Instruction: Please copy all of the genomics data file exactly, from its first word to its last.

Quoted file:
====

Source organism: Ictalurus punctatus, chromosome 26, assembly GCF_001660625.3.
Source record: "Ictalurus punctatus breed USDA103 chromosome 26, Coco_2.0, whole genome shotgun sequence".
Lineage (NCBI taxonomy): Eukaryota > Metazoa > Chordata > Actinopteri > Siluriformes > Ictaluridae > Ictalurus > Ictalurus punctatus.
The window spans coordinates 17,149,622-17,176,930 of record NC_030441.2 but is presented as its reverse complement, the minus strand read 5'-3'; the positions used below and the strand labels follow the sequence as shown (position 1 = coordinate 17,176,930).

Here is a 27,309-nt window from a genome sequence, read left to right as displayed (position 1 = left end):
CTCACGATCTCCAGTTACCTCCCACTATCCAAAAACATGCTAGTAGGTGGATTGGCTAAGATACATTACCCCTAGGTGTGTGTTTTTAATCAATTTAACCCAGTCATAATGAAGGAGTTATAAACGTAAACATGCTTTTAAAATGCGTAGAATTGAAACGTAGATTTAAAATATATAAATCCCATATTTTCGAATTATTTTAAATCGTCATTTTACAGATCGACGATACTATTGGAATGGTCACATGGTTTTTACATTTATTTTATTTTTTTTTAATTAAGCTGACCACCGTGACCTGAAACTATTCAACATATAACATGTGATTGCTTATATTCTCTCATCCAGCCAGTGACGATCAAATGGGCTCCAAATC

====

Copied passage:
Source organism: Ictalurus punctatus, chromosome 26, assembly GCF_001660625.3.
Source record: "Ictalurus punctatus breed USDA103 chromosome 26, Coco_2.0, whole genome shotgun sequence".
Lineage (NCBI taxonomy): Eukaryota > Metazoa > Chordata > Actinopteri > Siluriformes > Ictaluridae > Ictalurus > Ictalurus punctatus.
The window spans coordinates 17,149,622-17,176,930 of record NC_030441.2 but is presented as its reverse complement, the minus strand read 5'-3'; the positions used below and the strand labels follow the sequence as shown (position 1 = coordinate 17,176,930).

Here is a 27,309-nt window from a genome sequence, read left to right as displayed (position 1 = left end):
CTCACGATCTCCAGTTACCTCCCACTATCCAAAAACATGCTAGTAGGTGGATTGGCTAAGATACATTACCCCTAGGTGTGTGTTTTTAATCAATTTAACCCAGTCATAATGAAGGAGTTATAAACGTAAACATGCTTTTAAAATGCGTAGAATTGAAACGTAGATTTAAAATATATAAATCCCATATTTTCGAATTATTTTAAATCGTCATTTTACAGATCGACGATACTATTGGAATGGTCACATGGTTTTTACATTTATTTTATTTTTTTTTAATTAAGCTGACCACCGTGACCTGAAACTATTCAACATATAACATGTGATTGCTTATATTCTCTCATCCAGCCAGTGACGATCAAATGGGCTCCAAATC